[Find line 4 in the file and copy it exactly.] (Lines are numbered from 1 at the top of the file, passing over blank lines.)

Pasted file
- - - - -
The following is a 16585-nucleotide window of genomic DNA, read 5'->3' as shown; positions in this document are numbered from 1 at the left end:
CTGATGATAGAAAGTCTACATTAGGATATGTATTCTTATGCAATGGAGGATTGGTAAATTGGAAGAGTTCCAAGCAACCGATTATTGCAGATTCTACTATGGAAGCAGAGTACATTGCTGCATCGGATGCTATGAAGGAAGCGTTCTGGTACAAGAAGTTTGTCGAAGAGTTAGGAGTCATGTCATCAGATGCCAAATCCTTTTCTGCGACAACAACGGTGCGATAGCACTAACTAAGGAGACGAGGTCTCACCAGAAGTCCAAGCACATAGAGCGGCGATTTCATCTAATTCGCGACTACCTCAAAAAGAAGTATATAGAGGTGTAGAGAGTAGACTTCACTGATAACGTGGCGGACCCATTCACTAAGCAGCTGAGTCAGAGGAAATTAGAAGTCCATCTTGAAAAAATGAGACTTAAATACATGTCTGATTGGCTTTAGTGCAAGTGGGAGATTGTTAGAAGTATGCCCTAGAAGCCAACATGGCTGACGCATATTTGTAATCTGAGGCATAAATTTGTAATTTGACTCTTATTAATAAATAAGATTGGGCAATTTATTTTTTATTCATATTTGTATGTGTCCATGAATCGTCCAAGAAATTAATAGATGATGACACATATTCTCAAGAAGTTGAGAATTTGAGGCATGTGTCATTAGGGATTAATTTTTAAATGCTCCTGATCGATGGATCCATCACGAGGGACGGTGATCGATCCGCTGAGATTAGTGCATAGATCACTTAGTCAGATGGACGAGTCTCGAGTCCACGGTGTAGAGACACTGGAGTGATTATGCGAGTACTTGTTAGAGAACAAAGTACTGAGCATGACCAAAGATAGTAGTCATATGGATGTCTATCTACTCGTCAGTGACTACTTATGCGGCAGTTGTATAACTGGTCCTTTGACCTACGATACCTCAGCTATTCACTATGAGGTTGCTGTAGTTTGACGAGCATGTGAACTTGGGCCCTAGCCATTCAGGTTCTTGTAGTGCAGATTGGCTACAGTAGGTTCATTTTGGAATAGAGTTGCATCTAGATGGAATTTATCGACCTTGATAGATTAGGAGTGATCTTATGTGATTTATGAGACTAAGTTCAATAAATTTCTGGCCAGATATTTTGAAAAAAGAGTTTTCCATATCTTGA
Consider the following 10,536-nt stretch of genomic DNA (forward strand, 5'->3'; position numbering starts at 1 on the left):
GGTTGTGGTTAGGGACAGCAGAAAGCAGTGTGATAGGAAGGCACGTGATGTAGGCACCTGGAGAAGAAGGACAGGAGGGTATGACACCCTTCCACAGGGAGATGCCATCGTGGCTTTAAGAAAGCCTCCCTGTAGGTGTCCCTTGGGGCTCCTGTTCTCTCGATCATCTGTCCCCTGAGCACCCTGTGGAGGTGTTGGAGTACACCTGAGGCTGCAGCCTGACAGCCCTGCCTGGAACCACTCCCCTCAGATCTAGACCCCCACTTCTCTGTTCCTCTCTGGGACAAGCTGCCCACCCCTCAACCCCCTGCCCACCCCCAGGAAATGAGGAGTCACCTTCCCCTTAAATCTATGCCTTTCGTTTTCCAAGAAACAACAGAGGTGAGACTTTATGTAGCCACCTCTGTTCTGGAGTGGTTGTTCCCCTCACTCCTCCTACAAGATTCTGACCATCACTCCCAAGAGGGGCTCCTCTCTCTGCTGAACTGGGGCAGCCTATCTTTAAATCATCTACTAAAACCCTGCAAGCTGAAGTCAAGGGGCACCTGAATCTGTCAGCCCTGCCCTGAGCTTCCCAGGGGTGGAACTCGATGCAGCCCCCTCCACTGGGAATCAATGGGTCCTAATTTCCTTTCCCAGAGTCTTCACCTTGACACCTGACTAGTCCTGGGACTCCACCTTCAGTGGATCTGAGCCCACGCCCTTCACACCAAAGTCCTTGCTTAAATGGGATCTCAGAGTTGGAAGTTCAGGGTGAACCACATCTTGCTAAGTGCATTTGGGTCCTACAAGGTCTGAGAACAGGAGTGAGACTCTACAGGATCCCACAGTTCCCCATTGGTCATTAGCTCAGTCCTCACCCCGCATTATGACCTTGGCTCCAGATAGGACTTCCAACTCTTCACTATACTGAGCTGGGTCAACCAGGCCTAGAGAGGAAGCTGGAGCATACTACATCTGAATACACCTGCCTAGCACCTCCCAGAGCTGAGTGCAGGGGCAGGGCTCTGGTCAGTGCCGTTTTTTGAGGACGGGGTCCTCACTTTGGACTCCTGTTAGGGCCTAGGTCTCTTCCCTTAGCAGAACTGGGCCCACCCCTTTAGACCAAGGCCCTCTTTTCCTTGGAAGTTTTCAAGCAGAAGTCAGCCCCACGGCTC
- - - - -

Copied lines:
GGTTGTGGTTAGGGACAGCAGAAAGCAGTGTGATAGGAAGGCACGTGATGTAGGCACCTGGAGAAGAAGGACAGGAGGGTATGACACCCTTCCACAGGGAGATGCCATCGTGGCTTTAAGAAAGCCTCCCTGTAGGTGTCCCTTGGGGCTCCTGTTCTCTCGATCATCTGTCCCCTGAGCACCCTGTGGAGGTGTTGGAGTACACCTGAGGCTGCAGCCTGACAGCCCTGCCTGGAACCACTCCCCTCAGATCTAGACCCCCACTTCTCTGTTCCTCTCTGGGACAAGCTGCCCACCCCTCAACCCCCTGCCCACCCCCAGGAAATGAGGAGTCACCTTCCCCTTAAATCTATGCCTTTCGTTTTCCAAGAAACAACAGAGGTGAGACTTTATGTAGCCACCTCTGTTCTGGAGTGGTTGTTCCCCTCACTCCTCCTACAAGATTCTGACCATCACTCCCAAGAGGGGCTCCTCTCTCTGCTGAACTGGGGCAGCCTATCTTTAAATCATCTACTAAAACCCTGCAAGCTGAAGTCAAGGGGCACCTGAATCTGTCAGCCCTGCCCTGAGCTTCCCAGGGGTGGAACTCGATGCAGCCCCCTCCACTGGGAATCAATGGGTCCTAATTTCCTTTCCCAGAGTCTTCACCTTGACACCTGACTAGTCCTGGGACTCCACCTTCAGTGGATCTGAGCCCACGCCCTTCACACCAAAGTCCTTGCTTAAATGGGATCTCAGAGTTGGAAGTTCAGGGTGAACCACATCTTGCTAAGTGCATTTGGGTCCTACAAGGTCTGAGAACAGGAGTGAGACTCTACAGGATCCCACAGTTCCCCATTGGTCATTAGCTCAGTCCTCACCCCGCATTATGACCTTGGCTCCAGATAGGACTTCCAACTCTTCACTATACTGAGCTGGGTCAACCAGGCCTAGAGAGGAAGCTGGAGCATACTACATCTGAATACACCTGCCTAGCACCTCCCAGAGCTGAGTGCAGGGGCAGGGCTCTGGTCAGTGCCGTTTTTTGAGGACGGGGTCCTCACTTTGGACTCCTGTTAGGGCCTAGGTCTCTTCCCTTAGCAGAACTGGGCCCACCCCTTTAGACCAAGGCCCTCTTTTCCTTGGAAGTTTTCAAGCAGAAGTCAGCCCCACGGCTC